The digital divide is one step closer to shrinking, thanks to Technology Without Borders.
Last fall, TWB began a project that would bring free Internet to low-income families with students.
The digital divide is an issue in today’s society, with more computers and Internet being used in classrooms and for homework, but it isn’t just an issue for the younger generation.
People losing their jobs in the wake of the economic drought have found themselves waking up in a technological world where resumes are submitted online and computer knowledge is a necessary skill, and many are not equipped.
In the Chapel Hill-Carrboro City Schools district, 1,100 kids classify as underserved, which means they don’t have Internet or computers in their homes.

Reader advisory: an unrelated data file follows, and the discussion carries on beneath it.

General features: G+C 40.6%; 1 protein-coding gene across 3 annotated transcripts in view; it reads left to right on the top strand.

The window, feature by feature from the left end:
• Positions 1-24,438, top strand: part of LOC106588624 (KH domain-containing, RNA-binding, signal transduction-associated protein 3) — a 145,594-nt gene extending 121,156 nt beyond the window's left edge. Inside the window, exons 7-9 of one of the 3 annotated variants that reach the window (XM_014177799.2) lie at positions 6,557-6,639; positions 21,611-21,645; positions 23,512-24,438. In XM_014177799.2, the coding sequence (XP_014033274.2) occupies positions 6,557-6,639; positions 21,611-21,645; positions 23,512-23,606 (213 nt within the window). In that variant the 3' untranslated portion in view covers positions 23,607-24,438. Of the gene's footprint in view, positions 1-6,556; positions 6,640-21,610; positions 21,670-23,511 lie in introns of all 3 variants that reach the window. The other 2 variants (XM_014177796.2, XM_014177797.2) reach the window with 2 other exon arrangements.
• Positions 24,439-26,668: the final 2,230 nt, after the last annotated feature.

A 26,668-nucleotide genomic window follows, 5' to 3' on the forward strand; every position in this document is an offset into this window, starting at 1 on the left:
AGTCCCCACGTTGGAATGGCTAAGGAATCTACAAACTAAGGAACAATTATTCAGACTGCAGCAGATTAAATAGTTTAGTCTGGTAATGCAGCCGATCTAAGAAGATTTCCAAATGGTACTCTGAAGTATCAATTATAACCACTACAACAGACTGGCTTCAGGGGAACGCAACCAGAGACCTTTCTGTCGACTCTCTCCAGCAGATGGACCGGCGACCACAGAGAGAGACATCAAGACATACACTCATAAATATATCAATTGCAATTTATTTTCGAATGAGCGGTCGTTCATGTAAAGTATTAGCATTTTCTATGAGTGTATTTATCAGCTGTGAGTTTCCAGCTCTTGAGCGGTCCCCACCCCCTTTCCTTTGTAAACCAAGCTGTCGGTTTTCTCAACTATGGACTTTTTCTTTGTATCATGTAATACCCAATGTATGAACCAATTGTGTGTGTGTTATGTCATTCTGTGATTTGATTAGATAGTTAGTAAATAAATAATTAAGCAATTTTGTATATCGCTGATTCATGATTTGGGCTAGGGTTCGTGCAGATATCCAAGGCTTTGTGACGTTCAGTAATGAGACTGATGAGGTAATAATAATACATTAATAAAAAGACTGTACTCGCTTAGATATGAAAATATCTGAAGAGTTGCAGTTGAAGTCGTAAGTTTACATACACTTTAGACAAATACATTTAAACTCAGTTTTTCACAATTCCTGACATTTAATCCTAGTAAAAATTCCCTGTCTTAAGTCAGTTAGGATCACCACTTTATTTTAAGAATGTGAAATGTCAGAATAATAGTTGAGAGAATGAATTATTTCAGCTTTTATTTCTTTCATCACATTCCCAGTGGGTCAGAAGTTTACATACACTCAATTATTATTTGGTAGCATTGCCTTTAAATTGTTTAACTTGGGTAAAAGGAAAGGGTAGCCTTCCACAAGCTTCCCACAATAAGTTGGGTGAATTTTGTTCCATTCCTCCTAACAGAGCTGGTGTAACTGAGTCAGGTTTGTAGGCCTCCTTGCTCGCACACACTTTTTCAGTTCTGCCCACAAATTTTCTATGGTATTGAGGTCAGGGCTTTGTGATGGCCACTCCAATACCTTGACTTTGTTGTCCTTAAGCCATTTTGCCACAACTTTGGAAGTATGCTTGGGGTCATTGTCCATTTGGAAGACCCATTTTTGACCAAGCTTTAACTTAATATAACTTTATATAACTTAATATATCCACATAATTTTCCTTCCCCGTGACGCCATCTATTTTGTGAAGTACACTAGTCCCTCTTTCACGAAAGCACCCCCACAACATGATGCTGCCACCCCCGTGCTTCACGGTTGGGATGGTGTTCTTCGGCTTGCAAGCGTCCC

TWB chose to begin its project in Abbey Court Condominiums because 191 of the under-served students live in Abbey Court alone.
The project was undertaken in three steps. It began by setting up wireless routers throughout Abbey Court, which was followed by community computer training classes for adults through the Human Rights Center. It will finish with the distribution of free computers to homes with underserved students.
TWB is working in conjunction with the Kramden Institute in Durham and Renny Johnson, manager of the Community Connection Program, who have helped make the computer donations for the project.
The group has installed several routers throughout the community. TWB volunteers are also giving computer training classes and are working in the Human Rights Center with the after-school program to get to know residents on a personal level.
TWB has only begun to combat the digital divide. Its work is vital in helping those who do not have access to the Internet in a society that greatly values technological advances, computer skills and literacy.
(editorial in DTH)